Prof. Peter Charles Hoffer wrote Past Imperfect as a response to the historiographical scandals of 2002, two of which touched on the Revolutionary period. Hoffer also wrote in response to a division he sees between academic historians and the reading public. But are those two things related?
The first part of Hoffer's book traces broad trends in writing American history over the past century and more. I doubt anyone would argue that, compared to sixty years ago, academic historians now pay more attention to women and less, relatively, to men. More attention to our society's racial and ethnic minorities and less to dominant northern European groups. More attention to the poor and less to the rich. More attention to social movements and less to military movements. More attention to economic trends and less to individual politicians. More attention to history's "losers" and neglected and less to already celebrated heroes. And under today's egalitarian values it would be hard to complain that those changes are a bad thing, though some people try. Most who criticize the trends say simply that they've gone too far.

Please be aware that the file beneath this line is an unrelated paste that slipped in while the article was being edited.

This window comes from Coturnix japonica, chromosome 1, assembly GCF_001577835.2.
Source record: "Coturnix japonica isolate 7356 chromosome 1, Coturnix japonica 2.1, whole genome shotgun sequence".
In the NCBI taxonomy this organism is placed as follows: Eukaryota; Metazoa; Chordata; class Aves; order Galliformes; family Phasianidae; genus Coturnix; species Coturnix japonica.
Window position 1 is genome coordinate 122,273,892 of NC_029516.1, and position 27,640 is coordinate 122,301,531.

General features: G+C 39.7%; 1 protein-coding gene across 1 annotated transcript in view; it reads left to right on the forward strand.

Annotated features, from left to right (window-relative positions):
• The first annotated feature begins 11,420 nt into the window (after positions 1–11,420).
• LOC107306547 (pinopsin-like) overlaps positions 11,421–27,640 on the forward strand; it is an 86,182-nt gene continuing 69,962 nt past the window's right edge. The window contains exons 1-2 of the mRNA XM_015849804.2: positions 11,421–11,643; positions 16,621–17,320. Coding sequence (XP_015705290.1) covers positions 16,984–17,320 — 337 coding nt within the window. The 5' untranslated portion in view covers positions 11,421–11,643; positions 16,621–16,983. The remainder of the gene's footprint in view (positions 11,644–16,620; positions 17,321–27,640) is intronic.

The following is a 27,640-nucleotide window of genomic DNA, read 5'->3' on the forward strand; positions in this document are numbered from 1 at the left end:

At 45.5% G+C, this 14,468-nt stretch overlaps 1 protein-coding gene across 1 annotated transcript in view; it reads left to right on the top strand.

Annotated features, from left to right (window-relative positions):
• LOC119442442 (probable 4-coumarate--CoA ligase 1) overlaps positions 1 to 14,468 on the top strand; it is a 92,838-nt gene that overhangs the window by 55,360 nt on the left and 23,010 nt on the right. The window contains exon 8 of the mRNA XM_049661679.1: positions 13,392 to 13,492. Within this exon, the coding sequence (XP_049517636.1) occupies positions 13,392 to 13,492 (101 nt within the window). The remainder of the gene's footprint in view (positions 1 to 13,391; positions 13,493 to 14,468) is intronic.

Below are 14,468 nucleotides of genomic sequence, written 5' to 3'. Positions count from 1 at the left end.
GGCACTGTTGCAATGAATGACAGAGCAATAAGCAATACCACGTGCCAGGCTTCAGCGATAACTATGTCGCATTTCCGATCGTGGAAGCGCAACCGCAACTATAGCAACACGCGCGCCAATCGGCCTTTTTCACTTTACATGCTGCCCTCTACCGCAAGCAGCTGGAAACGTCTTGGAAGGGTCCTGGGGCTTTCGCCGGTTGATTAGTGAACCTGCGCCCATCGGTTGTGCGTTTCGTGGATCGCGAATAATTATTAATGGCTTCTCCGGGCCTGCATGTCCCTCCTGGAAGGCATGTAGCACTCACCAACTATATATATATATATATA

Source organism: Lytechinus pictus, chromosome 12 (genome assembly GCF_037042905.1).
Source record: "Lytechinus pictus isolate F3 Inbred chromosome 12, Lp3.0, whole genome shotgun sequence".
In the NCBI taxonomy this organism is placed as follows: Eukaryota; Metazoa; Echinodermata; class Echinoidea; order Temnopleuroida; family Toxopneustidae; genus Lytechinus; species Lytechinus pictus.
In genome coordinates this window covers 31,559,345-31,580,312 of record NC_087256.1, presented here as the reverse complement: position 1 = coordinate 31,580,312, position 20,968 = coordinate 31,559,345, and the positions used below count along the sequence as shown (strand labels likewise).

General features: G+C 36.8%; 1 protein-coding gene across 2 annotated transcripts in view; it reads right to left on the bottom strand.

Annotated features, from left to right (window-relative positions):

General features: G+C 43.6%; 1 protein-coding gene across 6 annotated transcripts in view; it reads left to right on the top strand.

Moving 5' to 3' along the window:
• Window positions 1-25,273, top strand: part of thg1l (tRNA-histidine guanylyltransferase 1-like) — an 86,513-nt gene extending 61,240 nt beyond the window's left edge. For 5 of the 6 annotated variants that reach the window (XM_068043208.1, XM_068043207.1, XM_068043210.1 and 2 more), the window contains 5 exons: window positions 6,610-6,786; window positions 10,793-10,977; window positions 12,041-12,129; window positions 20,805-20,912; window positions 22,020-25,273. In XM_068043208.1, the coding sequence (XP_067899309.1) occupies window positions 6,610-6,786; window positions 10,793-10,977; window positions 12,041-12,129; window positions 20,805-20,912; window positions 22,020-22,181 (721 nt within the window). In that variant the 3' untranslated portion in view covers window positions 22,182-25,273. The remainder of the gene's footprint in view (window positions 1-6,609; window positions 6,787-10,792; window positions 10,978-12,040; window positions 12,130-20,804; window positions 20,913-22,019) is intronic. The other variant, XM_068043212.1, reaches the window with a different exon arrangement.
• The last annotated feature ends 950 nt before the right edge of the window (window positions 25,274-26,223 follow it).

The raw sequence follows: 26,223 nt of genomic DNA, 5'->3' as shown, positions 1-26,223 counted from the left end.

Be that as it may, the second part of Past Imperfect looks at the four scandals that caught more attention from the public than the average university-press history book—indeed, more than any successful university-press history book. Those controversies are:
- Emory University professor Michael Bellesiles's Arming America was found to be riddled with misrepresentations of sources and facts, particularly his statistics on probate inventories in the 1700s. His explanations of those errors were untenable.
- Retired University of New Orleans professor Stephen Ambrose, author of Band of Brothers and many other books, was accused of borrowing too much language from his stated sources. The complaints involved several books written over many years.